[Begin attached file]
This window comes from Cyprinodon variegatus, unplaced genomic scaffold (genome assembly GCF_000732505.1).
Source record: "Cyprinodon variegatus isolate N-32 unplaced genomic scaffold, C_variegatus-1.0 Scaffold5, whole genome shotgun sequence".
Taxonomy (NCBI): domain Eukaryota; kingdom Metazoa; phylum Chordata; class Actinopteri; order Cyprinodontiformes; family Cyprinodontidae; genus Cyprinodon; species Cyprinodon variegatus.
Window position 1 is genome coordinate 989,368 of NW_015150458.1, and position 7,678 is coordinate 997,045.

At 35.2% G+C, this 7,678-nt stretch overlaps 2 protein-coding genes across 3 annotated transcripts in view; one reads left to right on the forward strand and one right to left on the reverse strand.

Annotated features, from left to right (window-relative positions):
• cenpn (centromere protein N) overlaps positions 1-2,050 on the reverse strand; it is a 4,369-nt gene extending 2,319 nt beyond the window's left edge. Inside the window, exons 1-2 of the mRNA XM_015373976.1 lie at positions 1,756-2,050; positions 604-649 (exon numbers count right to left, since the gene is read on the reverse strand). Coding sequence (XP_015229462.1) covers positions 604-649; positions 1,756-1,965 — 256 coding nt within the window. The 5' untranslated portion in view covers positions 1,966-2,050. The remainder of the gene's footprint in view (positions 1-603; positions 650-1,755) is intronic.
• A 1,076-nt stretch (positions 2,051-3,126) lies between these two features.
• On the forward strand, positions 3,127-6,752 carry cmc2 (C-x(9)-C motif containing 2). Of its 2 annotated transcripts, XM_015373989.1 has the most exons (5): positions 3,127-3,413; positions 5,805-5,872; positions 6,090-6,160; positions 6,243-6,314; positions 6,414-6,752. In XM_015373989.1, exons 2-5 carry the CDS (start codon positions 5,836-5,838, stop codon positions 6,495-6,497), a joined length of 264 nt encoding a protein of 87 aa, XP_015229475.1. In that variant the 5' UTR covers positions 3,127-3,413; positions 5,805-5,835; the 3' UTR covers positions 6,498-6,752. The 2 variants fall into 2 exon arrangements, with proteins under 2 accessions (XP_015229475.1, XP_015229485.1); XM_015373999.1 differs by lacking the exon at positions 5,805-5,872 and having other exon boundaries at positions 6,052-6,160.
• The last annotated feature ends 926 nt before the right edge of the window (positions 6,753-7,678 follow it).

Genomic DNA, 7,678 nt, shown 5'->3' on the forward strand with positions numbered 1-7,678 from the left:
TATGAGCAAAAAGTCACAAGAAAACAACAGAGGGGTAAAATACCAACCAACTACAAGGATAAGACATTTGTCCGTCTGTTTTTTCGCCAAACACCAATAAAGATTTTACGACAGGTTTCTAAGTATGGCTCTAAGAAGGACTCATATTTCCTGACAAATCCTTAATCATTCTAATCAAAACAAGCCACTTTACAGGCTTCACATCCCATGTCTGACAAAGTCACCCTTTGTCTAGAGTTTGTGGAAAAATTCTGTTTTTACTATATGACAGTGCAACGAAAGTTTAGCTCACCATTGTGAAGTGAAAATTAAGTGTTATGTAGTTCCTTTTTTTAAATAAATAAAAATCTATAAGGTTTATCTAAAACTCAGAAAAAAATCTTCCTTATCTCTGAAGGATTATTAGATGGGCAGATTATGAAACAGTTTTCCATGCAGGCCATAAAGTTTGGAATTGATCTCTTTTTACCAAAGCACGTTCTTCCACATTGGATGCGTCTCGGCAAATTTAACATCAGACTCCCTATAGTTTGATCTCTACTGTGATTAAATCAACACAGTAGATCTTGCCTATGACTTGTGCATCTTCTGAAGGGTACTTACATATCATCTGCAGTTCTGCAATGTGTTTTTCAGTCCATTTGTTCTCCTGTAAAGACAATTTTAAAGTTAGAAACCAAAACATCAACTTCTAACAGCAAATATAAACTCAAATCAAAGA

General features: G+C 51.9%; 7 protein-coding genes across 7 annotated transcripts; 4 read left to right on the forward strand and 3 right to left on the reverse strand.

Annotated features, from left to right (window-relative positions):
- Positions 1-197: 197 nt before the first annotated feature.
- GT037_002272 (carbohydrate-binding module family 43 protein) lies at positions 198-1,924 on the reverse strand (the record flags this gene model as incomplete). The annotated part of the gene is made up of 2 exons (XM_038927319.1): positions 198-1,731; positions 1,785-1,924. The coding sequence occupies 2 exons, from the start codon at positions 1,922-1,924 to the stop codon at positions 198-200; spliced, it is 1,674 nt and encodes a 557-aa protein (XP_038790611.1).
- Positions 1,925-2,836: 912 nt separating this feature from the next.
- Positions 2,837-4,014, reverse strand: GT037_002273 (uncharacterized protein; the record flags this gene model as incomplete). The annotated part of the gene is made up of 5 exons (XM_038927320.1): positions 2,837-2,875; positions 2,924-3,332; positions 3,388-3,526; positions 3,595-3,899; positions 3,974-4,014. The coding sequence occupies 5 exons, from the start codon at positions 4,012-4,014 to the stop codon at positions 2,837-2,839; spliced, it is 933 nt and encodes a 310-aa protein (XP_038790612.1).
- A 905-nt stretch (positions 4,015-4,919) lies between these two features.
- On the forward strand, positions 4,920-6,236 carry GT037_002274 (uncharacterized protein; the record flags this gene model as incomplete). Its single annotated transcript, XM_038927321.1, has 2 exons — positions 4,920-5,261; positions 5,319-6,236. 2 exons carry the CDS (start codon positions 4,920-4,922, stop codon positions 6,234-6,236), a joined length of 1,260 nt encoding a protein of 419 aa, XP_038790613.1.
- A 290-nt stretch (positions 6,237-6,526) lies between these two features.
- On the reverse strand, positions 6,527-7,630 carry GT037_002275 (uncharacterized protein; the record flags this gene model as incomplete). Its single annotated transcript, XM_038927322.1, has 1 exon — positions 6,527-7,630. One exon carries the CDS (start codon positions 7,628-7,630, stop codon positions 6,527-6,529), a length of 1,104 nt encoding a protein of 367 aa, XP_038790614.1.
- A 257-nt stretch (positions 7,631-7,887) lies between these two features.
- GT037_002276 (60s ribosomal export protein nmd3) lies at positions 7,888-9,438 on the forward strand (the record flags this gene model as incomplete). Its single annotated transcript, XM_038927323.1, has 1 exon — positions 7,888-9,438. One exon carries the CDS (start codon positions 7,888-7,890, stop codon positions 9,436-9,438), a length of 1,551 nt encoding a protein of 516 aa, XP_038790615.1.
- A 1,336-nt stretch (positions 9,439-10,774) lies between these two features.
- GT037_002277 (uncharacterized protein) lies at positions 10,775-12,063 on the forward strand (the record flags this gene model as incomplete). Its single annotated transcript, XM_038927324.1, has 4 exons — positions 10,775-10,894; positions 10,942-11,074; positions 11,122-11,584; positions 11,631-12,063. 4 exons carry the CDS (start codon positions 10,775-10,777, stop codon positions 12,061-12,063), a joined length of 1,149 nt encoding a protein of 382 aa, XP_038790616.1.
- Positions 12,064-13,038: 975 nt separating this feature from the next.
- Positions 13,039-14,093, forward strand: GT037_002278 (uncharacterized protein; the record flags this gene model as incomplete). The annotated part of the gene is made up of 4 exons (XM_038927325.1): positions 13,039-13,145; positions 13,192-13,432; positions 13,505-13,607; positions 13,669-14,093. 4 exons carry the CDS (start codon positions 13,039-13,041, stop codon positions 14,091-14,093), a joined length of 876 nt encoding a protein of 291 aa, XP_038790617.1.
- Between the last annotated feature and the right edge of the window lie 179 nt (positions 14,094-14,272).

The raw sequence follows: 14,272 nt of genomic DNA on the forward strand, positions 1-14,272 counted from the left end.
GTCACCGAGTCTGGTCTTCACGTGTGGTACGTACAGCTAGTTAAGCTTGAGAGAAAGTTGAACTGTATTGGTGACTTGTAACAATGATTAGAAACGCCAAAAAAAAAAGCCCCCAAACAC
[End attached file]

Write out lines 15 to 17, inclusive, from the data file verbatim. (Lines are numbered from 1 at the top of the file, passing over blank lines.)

- Positions 1-197: 197 nt before the first annotated feature.
- GT037_002272 (carbohydrate-binding module family 43 protein) lies at positions 198-1,924 on the reverse strand (the record flags this gene model as incomplete). The annotated part of the gene is made up of 2 exons (XM_038927319.1): positions 198-1,731; positions 1,785-1,924. The coding sequence occupies 2 exons, from the start codon at positions 1,922-1,924 to the stop codon at positions 198-200; spliced, it is 1,674 nt and encodes a 557-aa protein (XP_038790611.1).
- Positions 1,925-2,836: 912 nt separating this feature from the next.